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The Influence of Policy Regime Risks on Investments in Innovative Energy Technology

Ernesto Garnier and Reinhard Madlener

Year: 2016
Volume: Volume 37
Number: Bollino-Madlener Special Issue
DOI: 10.5547/01956574.37.SI2.egar
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Abstract:
This paper dissects the ways in which policy regime risks influence decisions over innovative energy technology investments. We apply compound real options methodology to evaluate the investment in a virtual power plant platform and distributed energy resource (DER) assets in view of volatile electricity market prices and an uncertain future electricity market design. The analysis reveals two aspects of policy regime risks: a policy content effect relating to actual market dynamics resulting from a (new) policy regime, and a policy process effect relating to (uncertainty about) the speed and probability of a regime change. The paper underlines the importance of predictable policymaking to stimulate risky investment. It further details the need to account for technology-specific investment responses to different policy regimes and risks, caused by different degrees of market versus subsidy exposure and differences between platform versus non-platform technologies.



Improved Regulatory Approaches for the Remuneration of Electricity Distribution Utilities with High Penetrations of Distributed Energy Resources

Jesse D. Jenkins and Ignacio J. Pérez-Arriaga

Year: 2017
Volume: Volume 38
Number: Number 3
DOI: 10.5547/01956574.38.3.jjen
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Abstract:
Under increasing penetration of distributed resources, regulators and electricity distribution utilities face greater uncertainty regarding the evolution of network uses and efficient system costs. This uncertainty can threaten revenue adequacy and challenges both cost of service/rate of return and incentive/performance-based approaches to the remuneration of distribution utilities. To address these challenges, this paper proposes a novel methodology to establish allowed utility revenues over a multi-year regulatory period. This method combines several "state of the art" regulatory tools designed to overcome information asymmetries, manage uncertainty, and align incentives for utilities to cost-effectively integrate distributed energy resources while taking advantage of opportunities to reduce system costs and improve performance. We use a reference network model to simulate a large-scale urban distribution network, demonstrate the practical application of this regulatory method, and illustrate its performance in the face of both benchmark and forecast errors.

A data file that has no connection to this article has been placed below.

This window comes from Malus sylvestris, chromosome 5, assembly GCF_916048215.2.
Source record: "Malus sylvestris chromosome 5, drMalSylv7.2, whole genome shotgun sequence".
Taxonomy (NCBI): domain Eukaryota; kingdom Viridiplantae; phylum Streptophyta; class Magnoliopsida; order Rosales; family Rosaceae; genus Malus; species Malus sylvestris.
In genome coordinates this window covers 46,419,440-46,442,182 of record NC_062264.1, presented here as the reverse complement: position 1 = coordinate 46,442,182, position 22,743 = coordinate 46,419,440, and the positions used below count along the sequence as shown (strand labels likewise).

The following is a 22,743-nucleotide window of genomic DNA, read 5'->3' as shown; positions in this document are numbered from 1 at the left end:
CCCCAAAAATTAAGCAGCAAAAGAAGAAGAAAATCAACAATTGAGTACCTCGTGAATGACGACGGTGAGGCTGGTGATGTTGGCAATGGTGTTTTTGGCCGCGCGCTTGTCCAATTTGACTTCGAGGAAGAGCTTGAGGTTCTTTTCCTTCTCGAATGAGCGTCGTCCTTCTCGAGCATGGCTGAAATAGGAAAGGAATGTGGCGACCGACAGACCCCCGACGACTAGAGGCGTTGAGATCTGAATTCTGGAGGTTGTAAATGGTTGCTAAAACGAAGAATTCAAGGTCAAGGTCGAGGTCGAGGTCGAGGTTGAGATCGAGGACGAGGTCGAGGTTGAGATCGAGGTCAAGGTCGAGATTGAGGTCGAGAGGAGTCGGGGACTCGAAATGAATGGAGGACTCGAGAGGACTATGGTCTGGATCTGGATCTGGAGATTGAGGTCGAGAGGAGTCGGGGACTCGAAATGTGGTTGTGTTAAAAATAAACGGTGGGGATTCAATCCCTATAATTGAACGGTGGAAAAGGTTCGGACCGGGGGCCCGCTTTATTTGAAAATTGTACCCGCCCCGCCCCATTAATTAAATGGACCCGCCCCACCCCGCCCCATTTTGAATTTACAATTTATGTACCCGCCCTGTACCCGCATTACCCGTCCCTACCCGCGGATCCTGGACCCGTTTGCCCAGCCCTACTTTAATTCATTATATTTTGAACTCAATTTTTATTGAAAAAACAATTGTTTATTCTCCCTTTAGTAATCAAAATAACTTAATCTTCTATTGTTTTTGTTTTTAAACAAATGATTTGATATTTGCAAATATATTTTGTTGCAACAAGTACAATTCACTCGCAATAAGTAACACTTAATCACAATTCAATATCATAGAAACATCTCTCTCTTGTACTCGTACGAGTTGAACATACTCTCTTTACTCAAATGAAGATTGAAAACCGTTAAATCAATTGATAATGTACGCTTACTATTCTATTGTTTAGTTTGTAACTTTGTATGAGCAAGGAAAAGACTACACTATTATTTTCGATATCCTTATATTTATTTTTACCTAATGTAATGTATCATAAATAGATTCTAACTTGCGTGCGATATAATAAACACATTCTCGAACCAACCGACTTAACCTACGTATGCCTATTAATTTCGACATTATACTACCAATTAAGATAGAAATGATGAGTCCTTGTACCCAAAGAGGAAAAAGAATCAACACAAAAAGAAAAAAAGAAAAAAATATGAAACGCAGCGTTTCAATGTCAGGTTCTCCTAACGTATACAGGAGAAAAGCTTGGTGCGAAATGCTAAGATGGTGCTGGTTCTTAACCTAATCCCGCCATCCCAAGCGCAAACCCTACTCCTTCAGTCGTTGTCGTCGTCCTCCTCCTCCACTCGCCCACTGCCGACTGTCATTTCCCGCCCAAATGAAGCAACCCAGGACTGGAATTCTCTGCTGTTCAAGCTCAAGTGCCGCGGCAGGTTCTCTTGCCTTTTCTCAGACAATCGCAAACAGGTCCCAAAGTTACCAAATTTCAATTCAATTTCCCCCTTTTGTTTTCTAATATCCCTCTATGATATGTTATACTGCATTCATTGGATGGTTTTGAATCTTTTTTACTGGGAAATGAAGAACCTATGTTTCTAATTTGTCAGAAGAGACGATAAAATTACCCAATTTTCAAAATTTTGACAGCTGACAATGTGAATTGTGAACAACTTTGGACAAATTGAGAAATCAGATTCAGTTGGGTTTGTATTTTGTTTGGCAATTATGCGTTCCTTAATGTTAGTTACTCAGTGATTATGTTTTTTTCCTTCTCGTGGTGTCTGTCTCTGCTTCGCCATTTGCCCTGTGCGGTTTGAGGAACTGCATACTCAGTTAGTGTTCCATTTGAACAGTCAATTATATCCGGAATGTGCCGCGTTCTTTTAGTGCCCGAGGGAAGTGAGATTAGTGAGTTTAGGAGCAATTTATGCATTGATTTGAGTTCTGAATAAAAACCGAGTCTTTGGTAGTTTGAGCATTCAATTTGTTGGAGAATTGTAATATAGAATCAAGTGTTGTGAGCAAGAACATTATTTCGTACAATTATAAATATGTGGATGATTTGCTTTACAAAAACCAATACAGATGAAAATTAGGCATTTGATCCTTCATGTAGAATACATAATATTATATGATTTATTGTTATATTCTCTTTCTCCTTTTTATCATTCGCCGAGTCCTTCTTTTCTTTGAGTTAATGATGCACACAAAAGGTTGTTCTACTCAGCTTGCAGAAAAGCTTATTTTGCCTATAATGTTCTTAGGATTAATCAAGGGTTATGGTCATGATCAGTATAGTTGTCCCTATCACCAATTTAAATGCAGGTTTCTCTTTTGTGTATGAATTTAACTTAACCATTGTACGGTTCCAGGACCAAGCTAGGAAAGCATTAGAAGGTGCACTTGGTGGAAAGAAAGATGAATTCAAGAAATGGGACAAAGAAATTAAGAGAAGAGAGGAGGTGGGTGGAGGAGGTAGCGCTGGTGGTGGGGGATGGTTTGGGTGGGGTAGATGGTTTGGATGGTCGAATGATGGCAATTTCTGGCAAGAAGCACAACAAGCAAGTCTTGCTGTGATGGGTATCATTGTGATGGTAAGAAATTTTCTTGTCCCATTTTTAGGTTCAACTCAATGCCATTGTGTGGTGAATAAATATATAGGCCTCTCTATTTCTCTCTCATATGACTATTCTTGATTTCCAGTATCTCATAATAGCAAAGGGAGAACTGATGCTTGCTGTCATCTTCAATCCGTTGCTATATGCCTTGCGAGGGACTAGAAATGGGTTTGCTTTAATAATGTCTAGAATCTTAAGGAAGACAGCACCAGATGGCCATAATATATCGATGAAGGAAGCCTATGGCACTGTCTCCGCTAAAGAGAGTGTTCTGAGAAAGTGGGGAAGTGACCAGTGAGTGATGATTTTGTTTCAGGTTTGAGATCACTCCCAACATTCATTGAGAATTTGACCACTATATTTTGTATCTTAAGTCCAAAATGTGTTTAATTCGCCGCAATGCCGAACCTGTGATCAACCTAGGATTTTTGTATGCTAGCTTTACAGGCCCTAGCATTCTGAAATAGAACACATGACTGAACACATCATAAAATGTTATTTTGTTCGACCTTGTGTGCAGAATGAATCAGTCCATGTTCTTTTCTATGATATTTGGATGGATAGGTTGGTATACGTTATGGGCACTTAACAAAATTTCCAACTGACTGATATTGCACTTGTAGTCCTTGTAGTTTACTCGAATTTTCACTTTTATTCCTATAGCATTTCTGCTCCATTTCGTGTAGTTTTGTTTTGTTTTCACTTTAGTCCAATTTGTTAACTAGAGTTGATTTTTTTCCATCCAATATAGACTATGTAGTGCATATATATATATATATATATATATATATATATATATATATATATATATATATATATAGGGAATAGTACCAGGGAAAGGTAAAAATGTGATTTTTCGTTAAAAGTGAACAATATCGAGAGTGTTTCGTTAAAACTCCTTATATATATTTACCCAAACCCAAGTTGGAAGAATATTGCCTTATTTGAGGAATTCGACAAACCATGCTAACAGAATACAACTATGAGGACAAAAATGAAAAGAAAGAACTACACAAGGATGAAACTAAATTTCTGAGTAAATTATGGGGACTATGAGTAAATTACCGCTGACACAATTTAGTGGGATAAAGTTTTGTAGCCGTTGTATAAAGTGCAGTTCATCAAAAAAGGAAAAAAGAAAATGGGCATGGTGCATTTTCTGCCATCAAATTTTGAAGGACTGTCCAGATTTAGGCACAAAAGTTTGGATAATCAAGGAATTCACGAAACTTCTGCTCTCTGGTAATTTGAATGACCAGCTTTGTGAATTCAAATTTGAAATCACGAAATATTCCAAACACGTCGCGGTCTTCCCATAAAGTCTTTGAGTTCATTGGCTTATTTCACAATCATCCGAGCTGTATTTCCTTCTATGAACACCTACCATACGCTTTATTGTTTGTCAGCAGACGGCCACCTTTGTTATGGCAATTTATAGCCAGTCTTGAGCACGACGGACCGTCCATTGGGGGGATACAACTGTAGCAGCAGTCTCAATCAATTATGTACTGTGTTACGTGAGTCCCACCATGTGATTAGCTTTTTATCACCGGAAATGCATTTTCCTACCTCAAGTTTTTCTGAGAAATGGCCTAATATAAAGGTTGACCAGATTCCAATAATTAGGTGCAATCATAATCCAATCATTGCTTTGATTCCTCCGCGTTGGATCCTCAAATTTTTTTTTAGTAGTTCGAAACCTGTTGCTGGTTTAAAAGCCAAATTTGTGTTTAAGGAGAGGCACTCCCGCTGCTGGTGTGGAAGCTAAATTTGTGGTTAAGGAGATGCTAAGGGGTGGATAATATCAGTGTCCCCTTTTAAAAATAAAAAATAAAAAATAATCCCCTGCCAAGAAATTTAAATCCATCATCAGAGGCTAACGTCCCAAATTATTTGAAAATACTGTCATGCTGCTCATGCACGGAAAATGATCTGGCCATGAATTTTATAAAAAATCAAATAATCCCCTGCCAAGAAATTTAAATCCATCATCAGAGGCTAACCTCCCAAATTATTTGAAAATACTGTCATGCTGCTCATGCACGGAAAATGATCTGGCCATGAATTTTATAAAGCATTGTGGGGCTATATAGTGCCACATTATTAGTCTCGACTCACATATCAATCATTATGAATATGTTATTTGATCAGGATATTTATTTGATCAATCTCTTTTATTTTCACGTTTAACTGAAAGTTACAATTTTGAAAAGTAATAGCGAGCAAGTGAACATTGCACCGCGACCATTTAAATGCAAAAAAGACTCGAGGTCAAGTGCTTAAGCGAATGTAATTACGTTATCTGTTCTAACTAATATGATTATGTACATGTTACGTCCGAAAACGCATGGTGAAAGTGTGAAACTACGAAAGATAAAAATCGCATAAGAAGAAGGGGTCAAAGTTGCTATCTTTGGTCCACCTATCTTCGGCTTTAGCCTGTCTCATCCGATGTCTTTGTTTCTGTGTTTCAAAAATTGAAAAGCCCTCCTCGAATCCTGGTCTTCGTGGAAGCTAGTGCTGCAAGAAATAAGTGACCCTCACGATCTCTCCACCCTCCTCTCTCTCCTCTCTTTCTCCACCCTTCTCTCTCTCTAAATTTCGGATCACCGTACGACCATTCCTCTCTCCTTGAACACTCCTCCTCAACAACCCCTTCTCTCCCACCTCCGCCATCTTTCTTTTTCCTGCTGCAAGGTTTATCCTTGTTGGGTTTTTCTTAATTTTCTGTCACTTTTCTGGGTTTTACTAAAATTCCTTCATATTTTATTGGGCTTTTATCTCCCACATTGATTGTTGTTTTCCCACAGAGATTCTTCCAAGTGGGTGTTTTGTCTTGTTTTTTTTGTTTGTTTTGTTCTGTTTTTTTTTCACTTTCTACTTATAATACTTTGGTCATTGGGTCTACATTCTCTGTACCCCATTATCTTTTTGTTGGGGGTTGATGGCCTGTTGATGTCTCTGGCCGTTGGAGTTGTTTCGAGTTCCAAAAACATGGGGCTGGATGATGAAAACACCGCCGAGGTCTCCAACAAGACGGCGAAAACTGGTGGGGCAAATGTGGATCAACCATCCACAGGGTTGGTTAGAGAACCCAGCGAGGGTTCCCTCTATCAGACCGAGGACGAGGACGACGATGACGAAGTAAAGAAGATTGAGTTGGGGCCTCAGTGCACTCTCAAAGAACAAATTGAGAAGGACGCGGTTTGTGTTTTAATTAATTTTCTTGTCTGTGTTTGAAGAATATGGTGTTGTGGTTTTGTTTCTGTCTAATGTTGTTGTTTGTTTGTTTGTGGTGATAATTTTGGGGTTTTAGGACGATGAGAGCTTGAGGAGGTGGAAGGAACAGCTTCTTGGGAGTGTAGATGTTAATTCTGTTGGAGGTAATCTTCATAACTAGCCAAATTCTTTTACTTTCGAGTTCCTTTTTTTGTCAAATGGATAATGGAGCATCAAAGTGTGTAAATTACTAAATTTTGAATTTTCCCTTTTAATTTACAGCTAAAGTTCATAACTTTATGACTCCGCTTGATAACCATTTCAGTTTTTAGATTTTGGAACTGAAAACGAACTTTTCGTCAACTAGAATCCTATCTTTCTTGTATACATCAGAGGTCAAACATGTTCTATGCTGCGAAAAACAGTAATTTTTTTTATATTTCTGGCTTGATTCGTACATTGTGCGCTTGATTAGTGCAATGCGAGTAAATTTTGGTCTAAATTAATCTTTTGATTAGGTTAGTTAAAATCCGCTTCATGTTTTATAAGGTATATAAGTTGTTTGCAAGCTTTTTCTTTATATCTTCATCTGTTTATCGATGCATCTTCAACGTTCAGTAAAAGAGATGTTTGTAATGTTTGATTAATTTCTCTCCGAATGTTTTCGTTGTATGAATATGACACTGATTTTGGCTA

Optimal Procurement of Distributed Energy Resources

David P. Brown and David E. M. Sappington

Year: 2018
Volume: Volume 39
Number: Number 5
DOI: 10.5547/01956574.39.5.dbro
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Abstract:
We analyze the optimal design of policies to motivate electricity distribution companies to adopt efficient distributed energy resources (DER) and manage associated project costs. The optimal policy often entails a bias against new DER projects and implements cost sharing when DER projects are undertaken in order to foster cost containment while limiting excessive profit for the utility. Failure to adequately tailor the degree of cost sharing to the prevailing environment can raise procurement costs substantially. The distribution company may optimally be awarded more than the cost saving it achieves.Keywords: Distributed Energy Resources, Procurement, Regulation